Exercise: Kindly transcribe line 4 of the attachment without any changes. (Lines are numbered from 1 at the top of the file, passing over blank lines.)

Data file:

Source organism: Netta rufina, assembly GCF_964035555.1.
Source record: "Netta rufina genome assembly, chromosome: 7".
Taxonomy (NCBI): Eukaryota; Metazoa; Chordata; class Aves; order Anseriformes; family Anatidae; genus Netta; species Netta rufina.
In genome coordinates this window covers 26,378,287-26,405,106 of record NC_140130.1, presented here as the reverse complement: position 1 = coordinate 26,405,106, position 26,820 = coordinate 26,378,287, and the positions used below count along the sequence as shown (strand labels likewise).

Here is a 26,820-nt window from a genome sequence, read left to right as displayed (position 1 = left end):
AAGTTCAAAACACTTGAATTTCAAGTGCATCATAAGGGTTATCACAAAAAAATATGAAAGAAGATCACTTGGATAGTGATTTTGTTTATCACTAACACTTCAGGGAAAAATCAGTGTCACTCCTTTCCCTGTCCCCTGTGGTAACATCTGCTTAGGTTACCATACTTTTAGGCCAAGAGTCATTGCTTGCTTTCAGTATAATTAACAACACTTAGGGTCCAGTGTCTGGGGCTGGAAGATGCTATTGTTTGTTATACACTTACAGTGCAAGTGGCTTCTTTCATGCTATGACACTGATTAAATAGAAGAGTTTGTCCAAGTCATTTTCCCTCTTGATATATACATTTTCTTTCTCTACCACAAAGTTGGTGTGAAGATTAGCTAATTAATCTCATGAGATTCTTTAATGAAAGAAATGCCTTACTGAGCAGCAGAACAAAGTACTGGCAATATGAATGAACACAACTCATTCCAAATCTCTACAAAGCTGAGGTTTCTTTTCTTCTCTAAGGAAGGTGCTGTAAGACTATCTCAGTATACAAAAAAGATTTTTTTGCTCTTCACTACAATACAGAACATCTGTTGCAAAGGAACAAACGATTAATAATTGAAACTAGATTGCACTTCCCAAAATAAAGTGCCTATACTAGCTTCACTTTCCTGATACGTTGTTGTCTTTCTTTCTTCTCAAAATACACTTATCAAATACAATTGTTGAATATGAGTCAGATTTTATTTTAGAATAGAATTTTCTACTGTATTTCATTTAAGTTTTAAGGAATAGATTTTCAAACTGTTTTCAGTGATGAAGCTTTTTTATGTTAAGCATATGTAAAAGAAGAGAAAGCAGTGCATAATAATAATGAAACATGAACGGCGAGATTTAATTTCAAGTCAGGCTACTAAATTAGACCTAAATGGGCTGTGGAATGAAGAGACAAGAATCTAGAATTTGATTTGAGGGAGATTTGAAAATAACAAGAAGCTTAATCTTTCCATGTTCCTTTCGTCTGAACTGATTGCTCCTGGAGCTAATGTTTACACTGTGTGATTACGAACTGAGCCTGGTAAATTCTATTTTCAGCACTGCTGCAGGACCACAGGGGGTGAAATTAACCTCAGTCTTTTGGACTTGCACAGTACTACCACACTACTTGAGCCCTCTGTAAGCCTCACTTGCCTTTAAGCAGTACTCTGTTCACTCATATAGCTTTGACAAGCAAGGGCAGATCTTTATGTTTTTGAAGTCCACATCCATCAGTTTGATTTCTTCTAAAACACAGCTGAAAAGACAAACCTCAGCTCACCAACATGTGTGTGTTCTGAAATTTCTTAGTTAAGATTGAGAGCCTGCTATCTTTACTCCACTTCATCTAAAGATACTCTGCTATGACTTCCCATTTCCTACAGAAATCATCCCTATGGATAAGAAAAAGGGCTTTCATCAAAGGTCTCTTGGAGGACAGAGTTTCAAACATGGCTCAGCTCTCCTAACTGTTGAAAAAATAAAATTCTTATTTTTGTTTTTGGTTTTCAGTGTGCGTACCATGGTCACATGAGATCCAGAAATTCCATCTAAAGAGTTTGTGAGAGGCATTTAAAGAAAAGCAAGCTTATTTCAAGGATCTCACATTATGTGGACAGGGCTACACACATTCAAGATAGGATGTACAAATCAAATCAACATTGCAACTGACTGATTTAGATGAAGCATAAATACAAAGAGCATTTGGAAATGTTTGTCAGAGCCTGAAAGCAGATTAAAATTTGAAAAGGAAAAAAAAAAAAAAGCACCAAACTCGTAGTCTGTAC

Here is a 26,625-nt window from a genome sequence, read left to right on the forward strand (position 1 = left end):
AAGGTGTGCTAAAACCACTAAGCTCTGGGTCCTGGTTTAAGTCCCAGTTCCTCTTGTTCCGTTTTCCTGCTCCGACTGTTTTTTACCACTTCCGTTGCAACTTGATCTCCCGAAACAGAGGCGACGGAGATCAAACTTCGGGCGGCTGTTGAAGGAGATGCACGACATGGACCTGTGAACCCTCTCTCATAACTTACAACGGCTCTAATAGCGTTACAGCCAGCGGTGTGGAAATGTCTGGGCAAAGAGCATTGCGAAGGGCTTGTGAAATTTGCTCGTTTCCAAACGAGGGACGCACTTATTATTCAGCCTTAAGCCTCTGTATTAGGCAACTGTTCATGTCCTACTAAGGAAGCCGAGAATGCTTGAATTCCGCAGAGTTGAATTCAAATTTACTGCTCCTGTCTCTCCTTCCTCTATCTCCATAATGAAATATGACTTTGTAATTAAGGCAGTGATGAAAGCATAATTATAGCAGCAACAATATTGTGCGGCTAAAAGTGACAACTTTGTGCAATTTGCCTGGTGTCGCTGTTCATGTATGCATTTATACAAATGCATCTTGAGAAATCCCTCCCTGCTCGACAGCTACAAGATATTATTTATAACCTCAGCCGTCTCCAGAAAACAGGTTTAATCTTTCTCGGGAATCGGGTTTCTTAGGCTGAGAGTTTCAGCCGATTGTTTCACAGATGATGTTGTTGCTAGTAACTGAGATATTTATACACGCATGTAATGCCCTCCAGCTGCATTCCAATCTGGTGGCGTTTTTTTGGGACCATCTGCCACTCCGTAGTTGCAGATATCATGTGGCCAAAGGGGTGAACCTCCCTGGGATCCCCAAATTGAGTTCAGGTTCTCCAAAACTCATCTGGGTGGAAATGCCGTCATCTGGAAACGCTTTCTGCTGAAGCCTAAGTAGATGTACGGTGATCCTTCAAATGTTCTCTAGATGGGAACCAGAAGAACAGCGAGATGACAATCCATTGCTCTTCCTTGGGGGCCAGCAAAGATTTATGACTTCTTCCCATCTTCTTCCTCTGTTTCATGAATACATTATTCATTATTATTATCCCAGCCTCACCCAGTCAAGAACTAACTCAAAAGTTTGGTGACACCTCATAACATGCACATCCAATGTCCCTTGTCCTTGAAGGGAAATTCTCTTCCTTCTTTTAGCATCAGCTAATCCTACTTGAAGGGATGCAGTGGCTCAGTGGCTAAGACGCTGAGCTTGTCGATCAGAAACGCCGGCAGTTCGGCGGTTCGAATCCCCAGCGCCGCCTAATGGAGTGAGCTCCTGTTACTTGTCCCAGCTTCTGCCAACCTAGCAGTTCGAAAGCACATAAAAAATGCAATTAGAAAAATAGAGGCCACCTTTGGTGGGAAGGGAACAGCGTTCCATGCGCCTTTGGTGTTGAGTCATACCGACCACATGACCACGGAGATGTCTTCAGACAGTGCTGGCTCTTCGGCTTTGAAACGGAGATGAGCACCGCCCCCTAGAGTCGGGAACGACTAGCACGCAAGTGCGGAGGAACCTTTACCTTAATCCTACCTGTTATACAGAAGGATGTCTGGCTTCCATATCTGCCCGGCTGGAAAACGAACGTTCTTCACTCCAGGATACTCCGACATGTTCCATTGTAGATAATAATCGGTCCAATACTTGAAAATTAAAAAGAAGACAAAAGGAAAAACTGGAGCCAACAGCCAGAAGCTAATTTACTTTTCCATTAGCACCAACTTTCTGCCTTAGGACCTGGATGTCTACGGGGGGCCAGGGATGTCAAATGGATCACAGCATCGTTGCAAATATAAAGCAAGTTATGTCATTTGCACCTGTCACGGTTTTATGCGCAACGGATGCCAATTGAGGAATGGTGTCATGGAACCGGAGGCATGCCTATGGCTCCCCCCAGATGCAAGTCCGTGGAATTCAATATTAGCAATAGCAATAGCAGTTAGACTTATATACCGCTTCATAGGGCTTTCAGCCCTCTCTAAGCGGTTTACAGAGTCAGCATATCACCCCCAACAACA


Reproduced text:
In genome coordinates this window covers 26,378,287-26,405,106 of record NC_140130.1, presented here as the reverse complement: position 1 = coordinate 26,405,106, position 26,820 = coordinate 26,378,287, and the positions used below count along the sequence as shown (strand labels likewise).